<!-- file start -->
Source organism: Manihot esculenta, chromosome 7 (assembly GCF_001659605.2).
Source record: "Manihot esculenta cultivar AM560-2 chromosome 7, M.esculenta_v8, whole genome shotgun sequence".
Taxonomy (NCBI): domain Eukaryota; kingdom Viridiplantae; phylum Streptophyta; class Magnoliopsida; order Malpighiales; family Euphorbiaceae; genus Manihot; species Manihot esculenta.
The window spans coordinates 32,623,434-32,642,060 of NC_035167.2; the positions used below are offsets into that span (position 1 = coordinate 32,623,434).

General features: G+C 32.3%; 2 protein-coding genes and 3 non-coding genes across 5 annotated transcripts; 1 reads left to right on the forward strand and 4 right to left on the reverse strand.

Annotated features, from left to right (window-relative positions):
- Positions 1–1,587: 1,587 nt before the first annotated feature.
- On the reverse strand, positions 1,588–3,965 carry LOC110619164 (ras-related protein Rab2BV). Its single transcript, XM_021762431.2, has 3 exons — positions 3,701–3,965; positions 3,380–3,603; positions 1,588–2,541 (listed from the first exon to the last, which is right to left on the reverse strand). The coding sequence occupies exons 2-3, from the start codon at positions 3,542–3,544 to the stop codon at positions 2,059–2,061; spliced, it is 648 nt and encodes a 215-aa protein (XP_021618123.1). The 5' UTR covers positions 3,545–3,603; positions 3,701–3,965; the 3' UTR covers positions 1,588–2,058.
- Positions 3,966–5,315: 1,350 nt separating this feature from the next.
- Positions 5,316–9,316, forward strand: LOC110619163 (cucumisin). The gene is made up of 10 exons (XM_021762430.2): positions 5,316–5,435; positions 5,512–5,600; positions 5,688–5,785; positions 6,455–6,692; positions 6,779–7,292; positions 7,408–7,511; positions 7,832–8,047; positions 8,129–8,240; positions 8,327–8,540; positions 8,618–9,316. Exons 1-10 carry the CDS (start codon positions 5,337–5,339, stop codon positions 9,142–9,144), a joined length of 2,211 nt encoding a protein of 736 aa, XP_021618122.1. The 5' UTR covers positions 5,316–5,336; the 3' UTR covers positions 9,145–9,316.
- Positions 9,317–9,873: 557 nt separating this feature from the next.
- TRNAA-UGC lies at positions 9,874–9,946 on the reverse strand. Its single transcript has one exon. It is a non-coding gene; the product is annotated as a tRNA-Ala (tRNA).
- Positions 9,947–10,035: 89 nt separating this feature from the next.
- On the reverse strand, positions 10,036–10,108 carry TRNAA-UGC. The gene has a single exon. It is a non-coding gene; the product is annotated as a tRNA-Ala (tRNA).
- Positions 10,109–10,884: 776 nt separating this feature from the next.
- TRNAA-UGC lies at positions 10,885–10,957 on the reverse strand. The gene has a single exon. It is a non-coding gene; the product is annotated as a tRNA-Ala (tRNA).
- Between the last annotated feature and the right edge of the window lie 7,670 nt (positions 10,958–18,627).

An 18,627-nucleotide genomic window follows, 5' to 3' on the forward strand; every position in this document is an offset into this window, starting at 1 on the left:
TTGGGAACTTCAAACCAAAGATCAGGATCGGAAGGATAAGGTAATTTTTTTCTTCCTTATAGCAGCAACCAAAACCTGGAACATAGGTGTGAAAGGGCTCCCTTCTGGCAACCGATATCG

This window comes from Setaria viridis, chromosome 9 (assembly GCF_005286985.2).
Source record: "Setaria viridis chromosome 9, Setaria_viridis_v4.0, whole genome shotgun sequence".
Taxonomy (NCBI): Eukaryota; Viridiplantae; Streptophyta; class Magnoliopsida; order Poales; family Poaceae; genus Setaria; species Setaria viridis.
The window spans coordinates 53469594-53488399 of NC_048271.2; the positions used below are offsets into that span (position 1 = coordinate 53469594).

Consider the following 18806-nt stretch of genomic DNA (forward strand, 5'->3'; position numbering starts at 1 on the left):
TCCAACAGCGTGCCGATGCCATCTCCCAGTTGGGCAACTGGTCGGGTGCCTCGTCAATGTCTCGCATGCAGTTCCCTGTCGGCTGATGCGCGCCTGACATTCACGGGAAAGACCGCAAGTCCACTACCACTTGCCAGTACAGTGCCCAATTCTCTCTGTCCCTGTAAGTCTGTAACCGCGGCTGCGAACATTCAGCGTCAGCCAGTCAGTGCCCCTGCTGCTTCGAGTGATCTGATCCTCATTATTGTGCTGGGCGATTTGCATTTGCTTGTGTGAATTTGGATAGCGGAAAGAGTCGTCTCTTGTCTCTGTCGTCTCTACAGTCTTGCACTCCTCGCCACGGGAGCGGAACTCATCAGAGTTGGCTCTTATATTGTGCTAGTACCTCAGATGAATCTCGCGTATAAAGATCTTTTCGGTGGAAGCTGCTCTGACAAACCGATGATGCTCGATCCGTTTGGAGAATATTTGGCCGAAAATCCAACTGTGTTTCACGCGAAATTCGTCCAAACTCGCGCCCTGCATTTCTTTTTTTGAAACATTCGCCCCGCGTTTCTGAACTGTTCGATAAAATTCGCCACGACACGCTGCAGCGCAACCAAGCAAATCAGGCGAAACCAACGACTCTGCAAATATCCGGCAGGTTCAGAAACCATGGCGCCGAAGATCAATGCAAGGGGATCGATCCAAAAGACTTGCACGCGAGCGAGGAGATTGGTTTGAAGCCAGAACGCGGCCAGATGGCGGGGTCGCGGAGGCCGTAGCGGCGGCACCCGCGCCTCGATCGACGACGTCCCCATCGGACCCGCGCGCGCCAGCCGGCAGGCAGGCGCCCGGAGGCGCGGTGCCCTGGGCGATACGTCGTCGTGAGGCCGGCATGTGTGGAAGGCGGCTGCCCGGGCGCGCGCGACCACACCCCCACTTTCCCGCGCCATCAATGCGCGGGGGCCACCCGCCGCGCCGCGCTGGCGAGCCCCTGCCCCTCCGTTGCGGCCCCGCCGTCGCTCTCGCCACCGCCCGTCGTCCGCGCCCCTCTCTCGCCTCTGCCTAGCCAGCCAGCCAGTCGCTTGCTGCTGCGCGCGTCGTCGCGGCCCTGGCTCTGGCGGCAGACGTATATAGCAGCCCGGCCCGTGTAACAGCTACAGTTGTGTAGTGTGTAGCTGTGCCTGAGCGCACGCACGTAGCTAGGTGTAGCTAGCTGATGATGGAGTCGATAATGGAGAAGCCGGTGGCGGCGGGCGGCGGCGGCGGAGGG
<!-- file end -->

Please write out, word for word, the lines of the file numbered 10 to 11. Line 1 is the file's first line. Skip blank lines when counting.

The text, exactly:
- Positions 5,316–9,316, forward strand: LOC110619163 (cucumisin). The gene is made up of 10 exons (XM_021762430.2): positions 5,316–5,435; positions 5,512–5,600; positions 5,688–5,785; positions 6,455–6,692; positions 6,779–7,292; positions 7,408–7,511; positions 7,832–8,047; positions 8,129–8,240; positions 8,327–8,540; positions 8,618–9,316. Exons 1-10 carry the CDS (start codon positions 5,337–5,339, stop codon positions 9,142–9,144), a joined length of 2,211 nt encoding a protein of 736 aa, XP_021618122.1. The 5' UTR covers positions 5,316–5,336; the 3' UTR covers positions 9,145–9,316.
- Positions 9,317–9,873: 557 nt separating this feature from the next.